The Arkansas Administrative Rules Subcommittee recently announced its approval to move forward with legislative review of a $25 million rural broadband development program designed to accelerate the state’s rural broadband. The Arkansas Rural Connect Broadband Grant Program was introduced by Gov. Asa Hutchinson as part of a statewide initiative to expand high-speed internet access to all communities of 500 or more people by 2022.
According to the Democrat Gazette, the program proposal received initial push-back from some legislators who expressed concerns that the program was not expansive enough to help the smallest communities in the state.
Sen. Breanna Davis, R-Russellville, also criticized the state’s grant program for not focusing enough attention on previously available federal grants.
Considering legislative comments, the state’s broadband office reworked the programs’ framework, adding grant eligibility for unincorporated communities and counties.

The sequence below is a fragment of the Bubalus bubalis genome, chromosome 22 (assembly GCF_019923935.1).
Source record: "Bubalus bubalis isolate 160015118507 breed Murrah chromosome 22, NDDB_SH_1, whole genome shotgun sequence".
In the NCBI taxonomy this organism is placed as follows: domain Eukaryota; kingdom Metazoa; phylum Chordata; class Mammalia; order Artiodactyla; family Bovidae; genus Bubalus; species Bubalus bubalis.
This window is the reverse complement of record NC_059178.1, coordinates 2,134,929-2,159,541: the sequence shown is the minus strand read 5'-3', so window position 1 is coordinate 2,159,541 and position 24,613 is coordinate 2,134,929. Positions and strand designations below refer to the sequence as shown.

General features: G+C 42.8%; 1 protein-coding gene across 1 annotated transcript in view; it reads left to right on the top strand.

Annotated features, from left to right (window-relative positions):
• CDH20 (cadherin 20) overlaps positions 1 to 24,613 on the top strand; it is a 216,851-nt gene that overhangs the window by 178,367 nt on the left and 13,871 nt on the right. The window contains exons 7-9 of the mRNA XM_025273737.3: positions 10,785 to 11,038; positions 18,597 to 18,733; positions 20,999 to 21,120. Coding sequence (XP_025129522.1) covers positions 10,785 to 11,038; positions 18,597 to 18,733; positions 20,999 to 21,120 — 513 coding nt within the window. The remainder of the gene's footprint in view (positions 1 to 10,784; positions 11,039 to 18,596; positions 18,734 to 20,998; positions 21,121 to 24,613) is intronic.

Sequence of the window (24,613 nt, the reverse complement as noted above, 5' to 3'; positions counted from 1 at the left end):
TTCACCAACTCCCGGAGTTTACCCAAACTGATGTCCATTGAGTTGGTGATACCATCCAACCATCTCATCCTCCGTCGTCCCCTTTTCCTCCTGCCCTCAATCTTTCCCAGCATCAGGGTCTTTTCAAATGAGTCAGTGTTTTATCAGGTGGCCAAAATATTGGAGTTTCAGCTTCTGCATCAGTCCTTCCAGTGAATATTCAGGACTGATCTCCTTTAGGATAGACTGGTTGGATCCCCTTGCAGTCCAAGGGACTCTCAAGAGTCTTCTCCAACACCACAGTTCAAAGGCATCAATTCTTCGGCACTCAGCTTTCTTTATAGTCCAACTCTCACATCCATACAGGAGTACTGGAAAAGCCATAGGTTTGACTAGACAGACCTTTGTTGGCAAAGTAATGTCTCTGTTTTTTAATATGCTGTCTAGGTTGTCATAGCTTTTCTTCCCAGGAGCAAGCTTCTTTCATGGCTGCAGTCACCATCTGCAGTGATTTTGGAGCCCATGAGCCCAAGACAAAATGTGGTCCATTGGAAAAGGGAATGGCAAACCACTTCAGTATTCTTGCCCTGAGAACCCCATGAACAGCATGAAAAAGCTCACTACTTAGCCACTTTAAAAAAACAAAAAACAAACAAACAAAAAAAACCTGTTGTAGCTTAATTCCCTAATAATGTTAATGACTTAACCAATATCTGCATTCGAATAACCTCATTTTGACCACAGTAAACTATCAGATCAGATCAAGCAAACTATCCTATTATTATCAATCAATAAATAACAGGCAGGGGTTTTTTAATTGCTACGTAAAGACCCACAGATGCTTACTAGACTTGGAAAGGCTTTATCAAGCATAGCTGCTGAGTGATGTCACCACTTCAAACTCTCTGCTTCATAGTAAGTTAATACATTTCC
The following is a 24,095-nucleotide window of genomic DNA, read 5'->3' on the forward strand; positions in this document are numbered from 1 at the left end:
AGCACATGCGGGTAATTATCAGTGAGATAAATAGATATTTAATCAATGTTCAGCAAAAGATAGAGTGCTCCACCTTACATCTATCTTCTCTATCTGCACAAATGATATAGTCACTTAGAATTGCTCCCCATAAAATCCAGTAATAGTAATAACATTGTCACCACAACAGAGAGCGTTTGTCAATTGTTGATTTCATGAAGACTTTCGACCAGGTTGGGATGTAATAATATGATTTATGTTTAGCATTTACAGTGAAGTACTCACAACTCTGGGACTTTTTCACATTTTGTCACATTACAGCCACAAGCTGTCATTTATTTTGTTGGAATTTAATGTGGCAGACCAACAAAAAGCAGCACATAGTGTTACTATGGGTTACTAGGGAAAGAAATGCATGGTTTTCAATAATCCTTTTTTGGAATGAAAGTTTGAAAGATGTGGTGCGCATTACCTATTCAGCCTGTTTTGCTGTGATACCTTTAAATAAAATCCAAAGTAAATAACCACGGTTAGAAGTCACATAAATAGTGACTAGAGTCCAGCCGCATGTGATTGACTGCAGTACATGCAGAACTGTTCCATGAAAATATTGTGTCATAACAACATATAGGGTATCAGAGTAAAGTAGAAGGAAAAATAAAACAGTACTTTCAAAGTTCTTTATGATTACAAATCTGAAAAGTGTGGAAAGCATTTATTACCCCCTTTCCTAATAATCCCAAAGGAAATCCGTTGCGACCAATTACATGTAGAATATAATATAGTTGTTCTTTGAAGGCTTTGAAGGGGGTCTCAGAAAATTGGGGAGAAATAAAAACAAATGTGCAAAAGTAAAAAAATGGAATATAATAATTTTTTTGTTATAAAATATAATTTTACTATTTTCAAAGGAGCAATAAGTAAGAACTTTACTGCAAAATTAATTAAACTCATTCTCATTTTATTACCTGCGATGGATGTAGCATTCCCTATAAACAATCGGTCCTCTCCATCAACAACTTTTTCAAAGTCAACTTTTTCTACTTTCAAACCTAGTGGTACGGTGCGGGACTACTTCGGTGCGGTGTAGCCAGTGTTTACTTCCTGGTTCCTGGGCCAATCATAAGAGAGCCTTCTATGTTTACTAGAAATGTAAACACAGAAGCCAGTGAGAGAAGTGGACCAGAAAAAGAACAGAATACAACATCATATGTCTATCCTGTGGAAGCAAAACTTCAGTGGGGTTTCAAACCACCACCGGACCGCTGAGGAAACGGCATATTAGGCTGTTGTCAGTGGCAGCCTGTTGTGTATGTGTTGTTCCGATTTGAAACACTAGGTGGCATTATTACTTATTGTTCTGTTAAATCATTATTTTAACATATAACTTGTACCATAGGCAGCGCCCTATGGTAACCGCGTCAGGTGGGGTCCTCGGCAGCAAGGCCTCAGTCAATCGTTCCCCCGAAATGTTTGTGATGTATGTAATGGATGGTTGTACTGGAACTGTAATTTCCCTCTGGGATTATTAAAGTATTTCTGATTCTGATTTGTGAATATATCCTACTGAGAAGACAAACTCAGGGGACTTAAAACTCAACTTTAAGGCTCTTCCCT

“We took it back, we rewrote the rules, we put them out for public comment and the things that you guys wanted to see changed we were able to change,” said state Broadband Manager Nathan Smith in a statement to a panel of lawmakers Wednesday.
Hutchinson’s plans call for minimum broadband speeds of 25 megabits-per-second to be extended to rural areas in the state. The FCC’s Rural Digital Opportunity Fund program recommends broadband standards of a minimum of 25 Mbps and a baseline of 50 Mbps.
The Gazette reported that Sen. Missy Irvin, R-Mountain View, believes some of her previous concerns were addressed, but more work is needed on the program. “The changes that were made to this state program for deployment were really important,” Irvin said. “I think it’s important to know when you’re laying infrastructure, when you’re spending state dollars, it’s going toward deployment.”
Data available on BroadbandNow.com shows that 92 percent of Americans have access to broadband. Painting a dire picture of broadband availability in Arkansas, the website also reports that only about three-quarters of Arkansans have similar access.
“There’s this perception out there that we’re barefoot and have no WiFi,” Smith said. “The more that people see these lists and that we’re not doing anything about it, that perception becomes reality.”
A review by the full Legislative Council was expected to conclude on Friday, February 21.